"The bond that was formed from this team was impossible to break," Jackson Vaught said in an e-mail interview.  "We were able to deal with adversity as well as our greatest achievements together.  We were able to stay focused and not let anyone on the team 'hop onto the bandwagon'."

One of the symbols of the unity shared by the team was a link worn around their necks.

"The links remind us that you are only as strong as your weakest link," McKinney said.  "Everyone has the same rope cut from the same top and the same link cut from the same chain and we are all of equal value to the team."

Most importantly, each of them carried the needed attention and accountability in the classroom on Monday through Friday.  Sports360AZ came out with the 2016 All-Academic team earlier this week and all five were listed on it with Jackson Vaught a First Team selection with his 4.39 GPA.

"That's what made this team special," Campbell said.  "Sixteen of our 23 starters qualified.  That's what shaped the character of the team."

Campbell has three young sons, one of which plays tackle at the youth level, and stresses the importance of respect, responsibility, and schoolwork when talking to the future high school players.

"When I go speak to the Dawgs, we talk about having good character at home and in the classroom," Campbell said.  "There is a strong correlation between them."

With these five young men, the positions have changed throughout the years growing up, but the successes and friendships have been constant.

"The bond that was created with these four is unreal and it was an unbelievable experience playing with my brother and teammates," Jackson Vaught said.  "It only made me closer to the game of football and helped me to learn to cherish the moments even more with my teammates whether it's practice, games, meetings, commitments, or anything that involves us being together."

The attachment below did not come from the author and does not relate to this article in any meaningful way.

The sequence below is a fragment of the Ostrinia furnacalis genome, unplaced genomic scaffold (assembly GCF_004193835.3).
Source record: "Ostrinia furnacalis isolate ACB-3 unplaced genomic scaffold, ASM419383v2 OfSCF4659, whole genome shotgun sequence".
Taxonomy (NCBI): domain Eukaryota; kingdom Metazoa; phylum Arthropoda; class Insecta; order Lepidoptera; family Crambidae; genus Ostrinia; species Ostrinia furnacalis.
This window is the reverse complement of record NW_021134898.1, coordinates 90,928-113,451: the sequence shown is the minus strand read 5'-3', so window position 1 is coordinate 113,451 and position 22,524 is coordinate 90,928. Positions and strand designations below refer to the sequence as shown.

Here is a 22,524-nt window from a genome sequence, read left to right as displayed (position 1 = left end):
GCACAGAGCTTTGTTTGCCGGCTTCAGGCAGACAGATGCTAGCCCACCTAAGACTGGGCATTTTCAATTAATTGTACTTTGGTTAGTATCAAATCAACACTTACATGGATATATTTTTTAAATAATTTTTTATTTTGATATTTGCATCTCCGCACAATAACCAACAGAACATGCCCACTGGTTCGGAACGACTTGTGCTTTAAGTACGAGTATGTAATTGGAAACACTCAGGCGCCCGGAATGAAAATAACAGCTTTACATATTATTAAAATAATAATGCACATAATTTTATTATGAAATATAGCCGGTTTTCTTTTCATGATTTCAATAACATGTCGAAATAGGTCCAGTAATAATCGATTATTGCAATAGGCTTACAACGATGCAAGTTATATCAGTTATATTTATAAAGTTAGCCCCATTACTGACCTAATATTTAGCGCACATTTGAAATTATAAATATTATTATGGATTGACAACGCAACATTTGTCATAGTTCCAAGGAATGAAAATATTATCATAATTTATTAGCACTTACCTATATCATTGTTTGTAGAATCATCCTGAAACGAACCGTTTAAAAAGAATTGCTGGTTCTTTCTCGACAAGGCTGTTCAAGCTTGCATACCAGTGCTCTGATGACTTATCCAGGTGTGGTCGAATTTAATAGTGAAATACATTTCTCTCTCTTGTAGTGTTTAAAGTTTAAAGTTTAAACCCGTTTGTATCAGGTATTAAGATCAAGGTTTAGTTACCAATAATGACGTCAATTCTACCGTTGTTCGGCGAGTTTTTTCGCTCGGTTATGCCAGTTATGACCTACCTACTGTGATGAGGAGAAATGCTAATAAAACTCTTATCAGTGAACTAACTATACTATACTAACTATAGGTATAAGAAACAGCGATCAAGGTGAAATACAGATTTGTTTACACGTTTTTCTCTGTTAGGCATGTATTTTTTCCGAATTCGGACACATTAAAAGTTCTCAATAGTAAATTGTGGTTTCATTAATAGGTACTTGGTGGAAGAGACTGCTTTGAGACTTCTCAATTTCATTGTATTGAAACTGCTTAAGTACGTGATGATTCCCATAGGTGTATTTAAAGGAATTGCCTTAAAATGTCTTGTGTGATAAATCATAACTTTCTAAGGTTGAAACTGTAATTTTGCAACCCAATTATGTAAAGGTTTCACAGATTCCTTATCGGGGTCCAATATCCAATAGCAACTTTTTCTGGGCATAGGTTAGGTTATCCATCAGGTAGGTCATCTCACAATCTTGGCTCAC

PHOTO CAPTIONS:  Top - Zane McKinney pursues on a ball carrier during the 5A State Championship game against Centennial at University of Phoenix Stadium during the Black Hawks' 14-6 victory (Gridiron Arizona).  2nd - The 2008 Gilbert Dawgs AYS team photo (Photo Courtesy Vaught family).  The squad was the state champions that year.  Current WFHS players in the photo are Braden Valentine (45), Jackson Vaught (7), Justin Vaught (5), Zane McKinney (22), and Max Fine (89).  3rd - Jackson (55) and Justin (11) Vaught pose hold the Gold Ball trophy after Williams Field's victory (Photo Courtesy Vaught family).  4th - Max Fine picks up some yards after the catch during the title game (Gridiron Arizona).  5th - Braden Valentine in his Gilbert Dawgs days and today (Photo Courtesy Valentine family).

 

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GRIDIRON ARIZONA POWER POINTS - 2016

(per AIA/MaxPreps) - FINAL

6A CONFERENCE
  School Section         Record Power Points Playoffs        
1. Mountain Pointe Central 13-1    23.1548 Championship Game
2. Chandler Premier 12-2    18.3323 STATE CHAMPS
3. Perry Premier 11-2    16.5586 Semifinals
4. Skyline East Valley 9-2    13.9604 First Round
5. Brophy Premier 8-4    12.8055 Quarterfinals
6. Hamilton Premier 7-5    11.4263 Quarterfinals
7. Mesa Mountain View East Valley 7-4    10.6341 First Round
8. Desert Ridge Central 8-4    10.4863 Quarterfinals
9. Westview Southwest 8-3      9.9066 First Round
10. Desert Vista Central 7-5      9.8184 Quarterfinals 
11. Tucson Southern 6-5      7.2087 First Round
12. Pinnacle Desert Valley 6-6      7.1250 First Round
13. Red Mountain East Valley 8-5      6.5276 Semifinals
14. Valley Vista Southwest 7-4      6.1075 First Round 
15. Basha Premier 3-8      3.7819 First Round
  Highland Central 3-7      3.5641  
  Corona del Sol Central 4-6      3.1098  
  Horizon Desert Valley 6-4      2.4988  
16. Cesar Chavez Metro 6-5      1.8672 First Round
  Boulder Creek Desert Valley 4-6      1.7984  
  Cibola Southern 6-4      1.7805  
  Millennium Southwest 4-6      1.3490  
  Desert Mountain Desert Valley 4-6      1.1421  
  Dobson East Valley 5-5      0.5503